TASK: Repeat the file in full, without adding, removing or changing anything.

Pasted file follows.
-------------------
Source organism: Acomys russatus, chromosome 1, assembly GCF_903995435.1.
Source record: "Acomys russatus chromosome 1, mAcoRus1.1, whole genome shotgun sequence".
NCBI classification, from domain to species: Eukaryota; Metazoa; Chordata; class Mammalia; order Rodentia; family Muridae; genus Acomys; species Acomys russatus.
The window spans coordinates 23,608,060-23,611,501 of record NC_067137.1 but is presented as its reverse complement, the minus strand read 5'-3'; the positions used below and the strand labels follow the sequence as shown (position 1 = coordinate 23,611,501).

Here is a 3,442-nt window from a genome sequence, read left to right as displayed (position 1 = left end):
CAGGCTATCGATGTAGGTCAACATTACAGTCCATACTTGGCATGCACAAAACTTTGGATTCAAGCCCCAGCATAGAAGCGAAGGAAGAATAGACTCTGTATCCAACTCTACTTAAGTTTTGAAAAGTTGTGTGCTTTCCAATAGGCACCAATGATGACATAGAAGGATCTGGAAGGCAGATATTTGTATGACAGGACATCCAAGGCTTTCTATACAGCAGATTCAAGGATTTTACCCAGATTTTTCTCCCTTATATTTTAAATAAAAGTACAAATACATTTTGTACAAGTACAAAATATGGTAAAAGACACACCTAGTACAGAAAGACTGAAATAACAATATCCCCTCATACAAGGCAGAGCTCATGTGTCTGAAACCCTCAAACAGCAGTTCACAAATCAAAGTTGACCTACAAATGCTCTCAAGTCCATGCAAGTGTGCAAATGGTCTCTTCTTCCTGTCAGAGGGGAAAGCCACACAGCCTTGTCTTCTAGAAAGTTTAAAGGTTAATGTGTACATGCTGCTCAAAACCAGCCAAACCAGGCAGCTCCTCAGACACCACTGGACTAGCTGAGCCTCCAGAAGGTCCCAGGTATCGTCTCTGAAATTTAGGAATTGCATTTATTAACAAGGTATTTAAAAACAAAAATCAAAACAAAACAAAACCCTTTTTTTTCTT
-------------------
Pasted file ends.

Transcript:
Source organism: Acomys russatus, chromosome 1, assembly GCF_903995435.1.
Source record: "Acomys russatus chromosome 1, mAcoRus1.1, whole genome shotgun sequence".
NCBI classification, from domain to species: Eukaryota; Metazoa; Chordata; class Mammalia; order Rodentia; family Muridae; genus Acomys; species Acomys russatus.
The window spans coordinates 23,608,060-23,611,501 of record NC_067137.1 but is presented as its reverse complement, the minus strand read 5'-3'; the positions used below and the strand labels follow the sequence as shown (position 1 = coordinate 23,611,501).

Here is a 3,442-nt window from a genome sequence, read left to right as displayed (position 1 = left end):
CAGGCTATCGATGTAGGTCAACATTACAGTCCATACTTGGCATGCACAAAACTTTGGATTCAAGCCCCAGCATAGAAGCGAAGGAAGAATAGACTCTGTATCCAACTCTACTTAAGTTTTGAAAAGTTGTGTGCTTTCCAATAGGCACCAATGATGACATAGAAGGATCTGGAAGGCAGATATTTGTATGACAGGACATCCAAGGCTTTCTATACAGCAGATTCAAGGATTTTACCCAGATTTTTCTCCCTTATATTTTAAATAAAAGTACAAATACATTTTGTACAAGTACAAAATATGGTAAAAGACACACCTAGTACAGAAAGACTGAAATAACAATATCCCCTCATACAAGGCAGAGCTCATGTGTCTGAAACCCTCAAACAGCAGTTCACAAATCAAAGTTGACCTACAAATGCTCTCAAGTCCATGCAAGTGTGCAAATGGTCTCTTCTTCCTGTCAGAGGGGAAAGCCACACAGCCTTGTCTTCTAGAAAGTTTAAAGGTTAATGTGTACATGCTGCTCAAAACCAGCCAAACCAGGCAGCTCCTCAGACACCACTGGACTAGCTGAGCCTCCAGAAGGTCCCAGGTATCGTCTCTGAAATTTAGGAATTGCATTTATTAACAAGGTATTTAAAAACAAAAATCAAAACAAAACAAAACCCTTTTTTTTCTT